Mr de Belin said he offered to “clean her up” after they had finished but the woman declined and went to the bathroom.

      He said he went to have a shower and the complainant walked out to get dressed.

      The Dragons forward said while he was in the ensuite he heard the woman say to Mr Sinclair, “Oh my god, he has got a girlfriend.”

      He said as he walked back into the bedroom he said to the woman, “don’t stress it babe, we’re on the rocks anyway, it’s complicated”.

      The three persons then left the apartment together and ordered an Uber ride and were dropped back into town and walked towards the Fever nightclub.

      Jack de Belin said he met some friends in the line outside the nightclub and a little later he noticed the complainant had gone.

      Crucially, when asked by his sexual assault lawyers, “At any point during any of the sexual activity that you have described did you ever believe the woman did not consent?”

      Mr de Belin replied, “No, I did not.”

      Roommate Changes Evidence in Court

      The Court heard that the Dragons prop sent his cousin a text message saying “PS I broke into your apartment last night Trog (Troy) was there aha whoops”.

      Mr de Belin’s criminal defence lawyers argued that the message showed an inadequacy in the Police investigation.

      It was one of three occasions early on in the investigation where Police had evidence that a fourth person was inside the apartment at the time of the incident.

      This of course cut against the complainant’s statement to police where she claimed only herself, de Belin and Sinclair were in the apartment.

      Further, when police interviewed two of the alleged victim’s workmates, they said that the complainant had told them she saw another person inside the apartment.

      Mr Martin admitted he lied to police when he initially told them he had woken briefly to some noises before going back to sleep.

      He said he had withheld the truth for a few reasons.

      “The first one obviously being that I didn’t want to be a part of what I had witnessed, which now has worked out … worse… The second reason, I also knew that Mr de Belin had a partner, and I didn’t want to be the responsible one for telling that he was cheating on her.”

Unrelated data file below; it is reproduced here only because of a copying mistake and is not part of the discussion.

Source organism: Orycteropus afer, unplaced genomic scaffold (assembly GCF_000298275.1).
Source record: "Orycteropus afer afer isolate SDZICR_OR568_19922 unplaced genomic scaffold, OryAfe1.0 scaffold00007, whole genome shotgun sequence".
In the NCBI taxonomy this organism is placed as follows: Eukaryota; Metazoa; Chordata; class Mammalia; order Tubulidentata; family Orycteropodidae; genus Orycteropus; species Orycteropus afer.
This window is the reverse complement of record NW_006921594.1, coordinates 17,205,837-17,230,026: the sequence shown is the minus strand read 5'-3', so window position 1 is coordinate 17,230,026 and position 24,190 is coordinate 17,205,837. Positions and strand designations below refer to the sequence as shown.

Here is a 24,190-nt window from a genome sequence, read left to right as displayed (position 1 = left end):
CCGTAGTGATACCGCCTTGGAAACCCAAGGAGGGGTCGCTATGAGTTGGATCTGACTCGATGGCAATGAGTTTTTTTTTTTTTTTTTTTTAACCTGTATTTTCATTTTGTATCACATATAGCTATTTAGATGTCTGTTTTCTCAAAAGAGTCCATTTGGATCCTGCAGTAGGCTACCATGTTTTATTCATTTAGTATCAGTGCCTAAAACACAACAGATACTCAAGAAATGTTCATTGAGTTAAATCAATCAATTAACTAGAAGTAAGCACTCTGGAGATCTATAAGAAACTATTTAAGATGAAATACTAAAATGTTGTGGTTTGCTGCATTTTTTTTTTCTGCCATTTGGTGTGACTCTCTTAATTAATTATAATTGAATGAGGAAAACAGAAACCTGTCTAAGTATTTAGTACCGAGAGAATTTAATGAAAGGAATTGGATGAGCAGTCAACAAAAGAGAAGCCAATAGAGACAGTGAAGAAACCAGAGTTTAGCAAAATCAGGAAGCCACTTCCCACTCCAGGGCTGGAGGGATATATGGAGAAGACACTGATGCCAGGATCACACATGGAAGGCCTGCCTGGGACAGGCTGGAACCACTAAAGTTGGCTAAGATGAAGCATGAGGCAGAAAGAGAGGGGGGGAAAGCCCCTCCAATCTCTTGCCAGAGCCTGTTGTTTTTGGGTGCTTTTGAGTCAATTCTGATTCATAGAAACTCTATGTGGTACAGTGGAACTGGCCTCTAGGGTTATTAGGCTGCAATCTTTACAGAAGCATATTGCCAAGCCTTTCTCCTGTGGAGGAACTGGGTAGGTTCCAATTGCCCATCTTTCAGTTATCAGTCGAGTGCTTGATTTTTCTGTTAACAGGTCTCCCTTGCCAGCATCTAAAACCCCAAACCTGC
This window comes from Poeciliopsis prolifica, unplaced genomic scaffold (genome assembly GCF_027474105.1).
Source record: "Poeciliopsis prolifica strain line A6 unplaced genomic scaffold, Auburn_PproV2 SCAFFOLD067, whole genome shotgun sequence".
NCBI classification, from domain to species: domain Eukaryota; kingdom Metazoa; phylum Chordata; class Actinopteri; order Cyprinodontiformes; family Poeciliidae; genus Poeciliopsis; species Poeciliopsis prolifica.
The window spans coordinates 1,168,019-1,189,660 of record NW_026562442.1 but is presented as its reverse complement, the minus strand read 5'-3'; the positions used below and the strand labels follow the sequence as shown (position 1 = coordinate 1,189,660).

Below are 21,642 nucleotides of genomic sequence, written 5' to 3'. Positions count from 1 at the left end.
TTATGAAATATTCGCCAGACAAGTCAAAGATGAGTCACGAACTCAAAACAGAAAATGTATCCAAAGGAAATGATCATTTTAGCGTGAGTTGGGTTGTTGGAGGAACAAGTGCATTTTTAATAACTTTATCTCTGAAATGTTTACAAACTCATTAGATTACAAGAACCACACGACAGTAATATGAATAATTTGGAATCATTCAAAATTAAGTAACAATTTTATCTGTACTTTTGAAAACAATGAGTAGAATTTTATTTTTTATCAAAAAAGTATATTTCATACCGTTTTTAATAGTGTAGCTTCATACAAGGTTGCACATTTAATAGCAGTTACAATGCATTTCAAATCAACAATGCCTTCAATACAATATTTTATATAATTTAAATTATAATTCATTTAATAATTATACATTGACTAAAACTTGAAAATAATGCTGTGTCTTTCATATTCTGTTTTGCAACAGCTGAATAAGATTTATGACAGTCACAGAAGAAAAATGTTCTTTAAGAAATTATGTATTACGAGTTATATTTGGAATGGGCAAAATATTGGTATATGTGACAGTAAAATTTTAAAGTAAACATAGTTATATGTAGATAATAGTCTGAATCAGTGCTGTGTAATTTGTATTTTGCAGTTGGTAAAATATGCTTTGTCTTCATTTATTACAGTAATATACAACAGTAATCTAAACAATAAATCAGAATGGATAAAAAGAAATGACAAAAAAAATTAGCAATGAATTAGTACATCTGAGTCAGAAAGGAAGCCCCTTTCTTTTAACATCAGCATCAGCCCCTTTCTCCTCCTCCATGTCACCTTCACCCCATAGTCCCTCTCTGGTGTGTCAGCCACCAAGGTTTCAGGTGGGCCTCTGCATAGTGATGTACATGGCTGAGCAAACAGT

“This is not a court of morals”

      Mr de Belin’s lawyers for sexual assault charges accepted that the jury may not view their client in the best light. At the time of the incident, the prop’s partner was pregnant with his child.

      “He conducted himself in a way that was morally wrong, he knows that. He cheated on his partner; he knows that. He should have been more responsible, he knows that. He should have been more respectful, he knows that.”

      But they said that did not equate to a criminal offence.

      “This is not a court of morals; you are not called on to make a judgement about morals.”

      Police Misconduct

      Police were cross-examined about their failure to provide the defence with the internal documents that showed inconsistencies in the complainant’s accounts.

      Mr de Belin’s criminal defence lawyers put to Senior Detective Adams, “You buried it because it didn’t assist the complainant to have her giving inconsistent accounts.”

      Adams responded, “I didn’t bury it at all.”

      The officer also denied that he had, “denied the jury the opportunity to know that there was this inconsistent utterance of the complainant,” although he acknowledged that “in hindsight,” it would have been important to disclose this information.   

      The Senior Detective also accepted that he was obliged to disclose inconsistent accounts in the woman’s evidence to both the prosecution and defence team and that he had not done this.

      The court also heard that Detective Adams failed to did not make a recording of any of the woman’s evidence when she and a work colleague attended Wollongong Police Station together on the afternoon of 9 December 2018.

      When asked to explain why he hadn’t recorded her evidence, the detective of 14 years’ experience said, “I just didn’t.”

      By contrast, Mr Sutton had only been a detective for six months at the time.

      When asked, “given the added experience you now have” whether he would have taken notes during an initial interview when dealing with a rape allegation, Constable Sutton said, “As the officers in charge, I would have taken notes, yes.”